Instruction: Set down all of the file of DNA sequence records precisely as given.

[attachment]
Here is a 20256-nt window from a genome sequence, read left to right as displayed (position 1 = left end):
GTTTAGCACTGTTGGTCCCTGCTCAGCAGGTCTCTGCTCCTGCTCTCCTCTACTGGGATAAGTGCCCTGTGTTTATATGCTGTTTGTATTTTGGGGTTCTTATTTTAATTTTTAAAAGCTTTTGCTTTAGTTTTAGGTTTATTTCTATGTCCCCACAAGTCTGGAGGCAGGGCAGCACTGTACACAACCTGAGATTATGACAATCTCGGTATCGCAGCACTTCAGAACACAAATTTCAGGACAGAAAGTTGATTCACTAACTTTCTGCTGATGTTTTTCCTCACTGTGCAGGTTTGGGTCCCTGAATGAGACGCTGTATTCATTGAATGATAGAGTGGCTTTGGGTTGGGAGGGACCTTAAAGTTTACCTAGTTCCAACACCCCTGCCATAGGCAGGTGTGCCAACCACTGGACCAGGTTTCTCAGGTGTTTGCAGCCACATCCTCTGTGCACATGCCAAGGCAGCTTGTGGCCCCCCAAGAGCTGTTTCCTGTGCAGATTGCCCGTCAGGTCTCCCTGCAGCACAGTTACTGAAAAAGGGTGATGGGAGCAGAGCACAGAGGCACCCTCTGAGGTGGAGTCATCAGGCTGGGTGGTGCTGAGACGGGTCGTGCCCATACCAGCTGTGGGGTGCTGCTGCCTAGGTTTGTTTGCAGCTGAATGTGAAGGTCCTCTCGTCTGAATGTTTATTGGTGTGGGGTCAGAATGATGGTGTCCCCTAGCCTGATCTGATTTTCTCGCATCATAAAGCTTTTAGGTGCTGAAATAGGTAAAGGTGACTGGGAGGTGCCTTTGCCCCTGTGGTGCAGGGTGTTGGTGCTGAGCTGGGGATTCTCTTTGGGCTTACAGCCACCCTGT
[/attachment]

Here is a 20256-nt window from a genome sequence, read left to right as displayed (position 1 = left end):
GTTTAGCACTGTTGGTCCCTGCTCAGCAGGTCTCTGCTCCTGCTCTCCTCTACTGGGATAAGTGCCCTGTGTTTATATGCTGTTTGTATTTTGGGGTTCTTATTTTAATTTTTAAAAGCTTTTGCTTTAGTTTTAGGTTTATTTCTATGTCCCCACAAGTCTGGAGGCAGGGCAGCACTGTACACAACCTGAGATTATGACAATCTCGGTATCGCAGCACTTCAGAACACAAATTTCAGGACAGAAAGTTGATTCACTAACTTTCTGCTGATGTTTTTCCTCACTGTGCAGGTTTGGGTCCCTGAATGAGACGCTGTATTCATTGAATGATAGAGTGGCTTTGGGTTGGGAGGGACCTTAAAGTTTACCTAGTTCCAACACCCCTGCCATAGGCAGGTGTGCCAACCACTGGACCAGGTTTCTCAGGTGTTTGCAGCCACATCCTCTGTGCACATGCCAAGGCAGCTTGTGGCCCCCCAAGAGCTGTTTCCTGTGCAGATTGCCCGTCAGGTCTCCCTGCAGCACAGTTACTGAAAAAGGGTGATGGGAGCAGAGCACAGAGGCACCCTCTGAGGTGGAGTCATCAGGCTGGGTGGTGCTGAGACGGGTCGTGCCCATACCAGCTGTGGGGTGCTGCTGCCTAGGTTTGTTTGCAGCTGAATGTGAAGGTCCTCTCGTCTGAATGTTTATTGGTGTGGGGTCAGAATGATGGTGTCCCCTAGCCTGATCTGATTTTCTCGCATCATAAAGCTTTTAGGTGCTGAAATAGGTAAAGGTGACTGGGAGGTGCCTTTGCCCCTGTGGTGCAGGGTGTTGGTGCTGAGCTGGGGATTCTCTTTGGGCTTACAGCCACCCTGT